A stronger economy may offer an opportunity for companies like Botox maker Allergan (NYSE: AGN) this year. Sales of the company's diverse product lineup, which ranges from breast implants to eye drops, are likely to head higher as employment picks up.
Beauty's big bucks
Allergan makes most of its money selling specialty pharmaceuticals, including Botox. That drug racked up $1.8 billion in sales in 2012, and the company thinks sales could approach $2 billion for the full year 2013, roughly a third of Allergan's total revenue.
That's attracted the attention of competitors including Merz Pharmaceuticals Xeomin and Valeant's (BHC 2.99%) Dysport. But despite Xeomin's effectiveness and Dysport's being cheaper, Botox continues to gain ground with sales climbing 12.5% from last year to $485 million in the third quarter. Meanwhile, Merz and Valeant's competing drugs have mustered just 15% market share, with Botox controlling the rest.
Outside of Botox, Allergan's eye care business is its biggest. The company's Lumigan, Restasis and Refresh helped Allergan's opthamology segment post sales of $2.7 billion during 2012, up from $2 billion in 2008.
That business faces a stiff challenge this year because Restasis, a treatment for dry eye that recorded U.S. sales of $250 million last quarter, loses patent protection in May.
Challenging Lucentis and Eylea
The company hopes to offset some of the sales lost to generic versions of Restasis by winning a label expansion for Ozurdex as a treatment for diabetic macular edema, or DME, which is the leaking of retinal blood vessels into the part of the eye responsible for detailed vision.
,Diabetics have a 10% chance of developing the condition and estimates peg the U.S. DME patient population at one million and growing by 300,000 people per year.
If approved for DME, Ozurdex will attempt to take on the toughest cases of DME -- those that fail when treated with Bayer (BAYR.Y -0.21%) and Regeneron's (REGN 0.68%) Eylea, or Novartis (NVS 0.19%) and Roche's Lucentis.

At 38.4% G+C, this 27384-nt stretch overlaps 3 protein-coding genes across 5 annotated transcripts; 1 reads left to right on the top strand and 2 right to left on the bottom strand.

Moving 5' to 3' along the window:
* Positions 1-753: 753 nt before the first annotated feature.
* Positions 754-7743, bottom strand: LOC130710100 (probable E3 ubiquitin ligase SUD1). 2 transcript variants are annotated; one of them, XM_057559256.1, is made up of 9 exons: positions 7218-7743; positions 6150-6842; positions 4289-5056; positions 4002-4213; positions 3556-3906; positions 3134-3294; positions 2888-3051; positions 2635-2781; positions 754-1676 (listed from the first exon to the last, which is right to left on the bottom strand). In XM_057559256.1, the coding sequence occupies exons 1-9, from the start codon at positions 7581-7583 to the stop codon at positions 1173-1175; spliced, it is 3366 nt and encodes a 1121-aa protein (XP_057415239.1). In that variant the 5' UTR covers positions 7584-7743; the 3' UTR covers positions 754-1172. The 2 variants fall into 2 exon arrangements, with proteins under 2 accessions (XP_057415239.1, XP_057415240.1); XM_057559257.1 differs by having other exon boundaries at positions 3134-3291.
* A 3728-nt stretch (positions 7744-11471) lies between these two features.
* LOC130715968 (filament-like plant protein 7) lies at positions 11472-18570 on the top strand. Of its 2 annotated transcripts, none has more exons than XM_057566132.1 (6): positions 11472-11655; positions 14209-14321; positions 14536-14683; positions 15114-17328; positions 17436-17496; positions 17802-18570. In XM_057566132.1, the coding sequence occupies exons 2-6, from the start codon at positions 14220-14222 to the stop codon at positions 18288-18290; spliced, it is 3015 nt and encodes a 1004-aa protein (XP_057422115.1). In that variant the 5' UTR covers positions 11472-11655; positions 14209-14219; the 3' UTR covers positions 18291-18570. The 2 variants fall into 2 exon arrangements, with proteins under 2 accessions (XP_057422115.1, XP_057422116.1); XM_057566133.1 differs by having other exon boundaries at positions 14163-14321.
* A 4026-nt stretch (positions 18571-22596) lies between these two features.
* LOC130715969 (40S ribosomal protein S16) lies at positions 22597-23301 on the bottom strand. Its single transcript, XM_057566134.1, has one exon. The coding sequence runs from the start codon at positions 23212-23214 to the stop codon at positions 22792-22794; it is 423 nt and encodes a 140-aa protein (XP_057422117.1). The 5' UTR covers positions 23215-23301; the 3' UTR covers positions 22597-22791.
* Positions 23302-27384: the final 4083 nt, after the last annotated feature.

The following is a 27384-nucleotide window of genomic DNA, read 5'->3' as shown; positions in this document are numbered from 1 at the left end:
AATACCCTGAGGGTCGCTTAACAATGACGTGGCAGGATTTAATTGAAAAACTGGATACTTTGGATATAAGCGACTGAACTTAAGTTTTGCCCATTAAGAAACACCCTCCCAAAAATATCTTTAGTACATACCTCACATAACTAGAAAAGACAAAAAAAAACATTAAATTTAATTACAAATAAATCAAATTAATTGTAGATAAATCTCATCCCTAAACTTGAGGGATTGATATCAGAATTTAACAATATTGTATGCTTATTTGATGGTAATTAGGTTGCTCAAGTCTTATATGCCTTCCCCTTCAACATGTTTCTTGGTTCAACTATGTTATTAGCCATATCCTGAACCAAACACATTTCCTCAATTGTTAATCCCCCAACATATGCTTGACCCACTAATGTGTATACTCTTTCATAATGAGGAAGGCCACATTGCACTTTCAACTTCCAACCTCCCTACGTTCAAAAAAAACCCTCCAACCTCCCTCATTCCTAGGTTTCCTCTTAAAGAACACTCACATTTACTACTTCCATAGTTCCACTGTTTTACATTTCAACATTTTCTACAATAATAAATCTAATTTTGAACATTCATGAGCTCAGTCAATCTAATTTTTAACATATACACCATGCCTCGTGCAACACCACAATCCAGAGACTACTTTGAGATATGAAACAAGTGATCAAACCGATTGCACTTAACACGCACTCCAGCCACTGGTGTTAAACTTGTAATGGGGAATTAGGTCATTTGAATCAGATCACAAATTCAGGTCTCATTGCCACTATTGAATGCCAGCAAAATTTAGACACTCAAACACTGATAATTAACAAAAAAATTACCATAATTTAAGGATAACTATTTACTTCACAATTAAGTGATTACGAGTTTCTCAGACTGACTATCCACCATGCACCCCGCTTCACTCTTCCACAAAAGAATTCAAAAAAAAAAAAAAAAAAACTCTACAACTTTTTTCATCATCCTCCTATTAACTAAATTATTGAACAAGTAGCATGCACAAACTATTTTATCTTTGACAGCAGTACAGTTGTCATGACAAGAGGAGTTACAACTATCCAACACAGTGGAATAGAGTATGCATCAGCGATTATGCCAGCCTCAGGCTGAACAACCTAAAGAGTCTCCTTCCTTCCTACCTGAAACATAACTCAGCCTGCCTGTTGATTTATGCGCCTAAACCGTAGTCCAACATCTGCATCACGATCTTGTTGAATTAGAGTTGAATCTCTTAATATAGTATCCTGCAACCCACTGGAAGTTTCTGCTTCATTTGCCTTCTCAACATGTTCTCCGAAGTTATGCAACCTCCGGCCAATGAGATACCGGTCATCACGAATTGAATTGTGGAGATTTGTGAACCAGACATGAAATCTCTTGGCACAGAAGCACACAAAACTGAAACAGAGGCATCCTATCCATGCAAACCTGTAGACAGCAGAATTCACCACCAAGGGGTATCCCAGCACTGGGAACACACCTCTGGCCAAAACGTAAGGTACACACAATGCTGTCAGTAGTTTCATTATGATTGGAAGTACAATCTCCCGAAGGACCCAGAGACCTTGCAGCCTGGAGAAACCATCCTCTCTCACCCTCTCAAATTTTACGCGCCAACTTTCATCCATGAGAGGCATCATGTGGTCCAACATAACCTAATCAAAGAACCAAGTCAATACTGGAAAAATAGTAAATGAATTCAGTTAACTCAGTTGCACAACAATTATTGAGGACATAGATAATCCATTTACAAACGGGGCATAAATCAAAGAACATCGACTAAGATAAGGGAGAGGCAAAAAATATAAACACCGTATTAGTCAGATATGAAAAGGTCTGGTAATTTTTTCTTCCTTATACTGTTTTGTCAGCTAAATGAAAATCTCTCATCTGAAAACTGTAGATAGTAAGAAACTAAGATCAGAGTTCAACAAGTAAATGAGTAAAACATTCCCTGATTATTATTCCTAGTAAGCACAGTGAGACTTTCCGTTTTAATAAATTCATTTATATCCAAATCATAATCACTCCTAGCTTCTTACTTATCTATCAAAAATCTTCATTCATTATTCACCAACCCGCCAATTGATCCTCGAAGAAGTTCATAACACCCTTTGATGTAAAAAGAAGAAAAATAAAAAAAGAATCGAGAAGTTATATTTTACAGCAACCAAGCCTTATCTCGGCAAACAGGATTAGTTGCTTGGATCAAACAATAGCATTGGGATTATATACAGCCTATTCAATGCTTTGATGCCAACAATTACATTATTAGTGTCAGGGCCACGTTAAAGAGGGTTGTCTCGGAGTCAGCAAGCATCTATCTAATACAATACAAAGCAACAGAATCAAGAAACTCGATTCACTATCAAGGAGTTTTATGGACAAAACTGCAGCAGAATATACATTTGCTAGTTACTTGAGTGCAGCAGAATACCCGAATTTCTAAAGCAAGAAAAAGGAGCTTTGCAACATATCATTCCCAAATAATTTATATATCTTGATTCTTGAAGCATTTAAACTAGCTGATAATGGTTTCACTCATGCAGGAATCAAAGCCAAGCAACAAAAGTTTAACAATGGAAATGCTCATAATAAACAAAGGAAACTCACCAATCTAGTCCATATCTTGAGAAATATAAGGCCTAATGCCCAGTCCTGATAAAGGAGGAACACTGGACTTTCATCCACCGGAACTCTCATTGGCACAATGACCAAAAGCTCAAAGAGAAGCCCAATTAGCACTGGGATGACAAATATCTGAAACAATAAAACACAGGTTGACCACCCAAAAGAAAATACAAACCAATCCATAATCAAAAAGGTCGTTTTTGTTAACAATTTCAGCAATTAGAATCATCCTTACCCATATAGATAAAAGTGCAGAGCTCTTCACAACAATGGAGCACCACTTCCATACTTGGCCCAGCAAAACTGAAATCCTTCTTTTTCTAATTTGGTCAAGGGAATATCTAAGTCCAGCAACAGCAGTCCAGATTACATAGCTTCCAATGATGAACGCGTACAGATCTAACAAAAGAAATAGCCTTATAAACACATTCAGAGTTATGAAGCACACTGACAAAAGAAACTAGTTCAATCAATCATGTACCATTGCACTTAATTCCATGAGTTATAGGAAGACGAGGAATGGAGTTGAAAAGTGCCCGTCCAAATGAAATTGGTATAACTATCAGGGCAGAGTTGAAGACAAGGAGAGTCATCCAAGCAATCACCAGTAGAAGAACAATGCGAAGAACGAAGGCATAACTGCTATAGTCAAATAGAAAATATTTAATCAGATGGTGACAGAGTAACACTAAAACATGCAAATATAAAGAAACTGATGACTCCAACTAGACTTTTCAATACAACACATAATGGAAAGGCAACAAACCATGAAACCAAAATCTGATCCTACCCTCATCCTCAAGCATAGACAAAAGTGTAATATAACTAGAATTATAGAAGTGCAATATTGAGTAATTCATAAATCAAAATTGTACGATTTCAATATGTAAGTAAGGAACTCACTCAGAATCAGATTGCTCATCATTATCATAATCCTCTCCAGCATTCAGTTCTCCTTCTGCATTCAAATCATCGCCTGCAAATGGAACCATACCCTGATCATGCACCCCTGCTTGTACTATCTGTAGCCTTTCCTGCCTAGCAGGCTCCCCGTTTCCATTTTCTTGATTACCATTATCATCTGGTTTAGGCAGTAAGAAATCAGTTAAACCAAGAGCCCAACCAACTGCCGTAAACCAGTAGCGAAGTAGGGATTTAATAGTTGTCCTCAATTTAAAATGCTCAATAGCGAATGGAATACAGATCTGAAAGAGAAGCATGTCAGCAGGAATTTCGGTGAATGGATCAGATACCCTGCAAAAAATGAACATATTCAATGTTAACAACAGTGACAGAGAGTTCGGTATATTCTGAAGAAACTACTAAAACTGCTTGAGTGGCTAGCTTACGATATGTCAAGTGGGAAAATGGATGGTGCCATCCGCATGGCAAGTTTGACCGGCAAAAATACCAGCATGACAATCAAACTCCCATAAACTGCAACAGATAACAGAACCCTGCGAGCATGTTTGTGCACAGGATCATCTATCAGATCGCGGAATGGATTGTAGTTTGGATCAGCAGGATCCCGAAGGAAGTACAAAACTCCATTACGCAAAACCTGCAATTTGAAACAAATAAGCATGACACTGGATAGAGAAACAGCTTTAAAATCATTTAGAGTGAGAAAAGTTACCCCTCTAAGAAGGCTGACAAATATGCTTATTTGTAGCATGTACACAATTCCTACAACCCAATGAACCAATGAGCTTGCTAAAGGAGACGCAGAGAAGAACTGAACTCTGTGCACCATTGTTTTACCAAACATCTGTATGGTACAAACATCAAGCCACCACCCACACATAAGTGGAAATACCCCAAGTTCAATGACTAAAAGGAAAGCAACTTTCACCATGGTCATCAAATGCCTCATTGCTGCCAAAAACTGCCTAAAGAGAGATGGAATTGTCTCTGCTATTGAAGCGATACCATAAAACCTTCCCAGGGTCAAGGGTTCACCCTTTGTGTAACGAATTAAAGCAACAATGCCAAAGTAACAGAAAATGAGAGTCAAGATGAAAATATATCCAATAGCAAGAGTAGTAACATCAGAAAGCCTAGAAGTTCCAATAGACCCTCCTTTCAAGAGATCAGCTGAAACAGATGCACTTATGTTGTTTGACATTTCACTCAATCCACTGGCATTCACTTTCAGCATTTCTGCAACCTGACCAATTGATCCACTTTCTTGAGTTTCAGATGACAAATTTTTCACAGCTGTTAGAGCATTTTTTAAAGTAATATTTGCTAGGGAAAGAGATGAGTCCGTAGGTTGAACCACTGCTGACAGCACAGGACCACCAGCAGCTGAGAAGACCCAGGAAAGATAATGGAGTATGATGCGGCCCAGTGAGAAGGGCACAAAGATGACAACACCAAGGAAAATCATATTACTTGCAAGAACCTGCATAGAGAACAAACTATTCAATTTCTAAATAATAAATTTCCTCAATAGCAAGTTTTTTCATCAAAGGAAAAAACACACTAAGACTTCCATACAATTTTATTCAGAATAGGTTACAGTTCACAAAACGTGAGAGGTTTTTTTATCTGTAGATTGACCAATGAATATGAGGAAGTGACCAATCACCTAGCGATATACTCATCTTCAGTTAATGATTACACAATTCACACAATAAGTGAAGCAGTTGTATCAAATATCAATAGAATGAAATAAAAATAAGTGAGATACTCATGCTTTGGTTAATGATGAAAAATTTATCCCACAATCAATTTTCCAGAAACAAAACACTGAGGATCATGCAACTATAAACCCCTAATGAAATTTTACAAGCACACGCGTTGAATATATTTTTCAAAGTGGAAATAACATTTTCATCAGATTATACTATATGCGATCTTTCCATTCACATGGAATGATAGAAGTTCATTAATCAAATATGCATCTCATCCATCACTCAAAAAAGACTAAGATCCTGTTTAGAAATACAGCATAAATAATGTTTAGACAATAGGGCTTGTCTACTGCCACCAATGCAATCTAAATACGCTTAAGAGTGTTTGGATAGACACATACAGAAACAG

Bayer, which markets Eylea outside the U.S., and Regeneron captured more than $640 million in U.S. sales in the first half of 2013, prompting Regeneron to guide investors to expect full year 2013 sales of over $1.3 billion.
Novartis, which markets Lucentis outside the U.S., and Roche won FDA approval for Lucentis as a treatment for DME in 2012. That drug has become the 26th best selling drug in America, with U.S. sales of $464 million during the third quarter alone.
While it's unlikely that Ozurdex will become the dominant treatment for DME, it could become a viable second line treatment for those who don't respond to Lucentis and Eylea.
Relieving migraines and nocturia
Allergan also hopes to win approval for its inhaled version of pain reliever Levadex. The drug got denied by the FDA early in 2013; however, Allergan believes it's addressed all the issues raised by the agency in its complete response letter. That paves the way for approval in the first half of 2014. The drug proved effective in treating acute migraines and could win share, particularly as a second line treatment for those who don't respond to triptans, which act like serotonin to activate serotonin receptors.
Allergan also hopes its drug ser-120 for frequent night time urination, or nocturia, will post similarly strong results in phase 3 trials as in phase 2. Aging baby boomers will likely drive demand for treatments like ser-120 given prevalence increases with age. Some 27% of women and 32% of men over age 60 suffer from nocturia two or more times a night, and 67% of those report the condition has a negative impact on their life.
Fool-worthy final thoughts
Double-digit sales growth thanks to Botox and Restasis this year is sure to take a hit when generic versions of Restasis hit the market. But Botox won't have to do all the heavy lifting in making up for sales post-Restasis. The company sells a variety of products and could win over investors if Ozurdex wins approval as a DME treatment, Levadex overcomes the FDA's concerns and ser-120 reports positive data later in the year.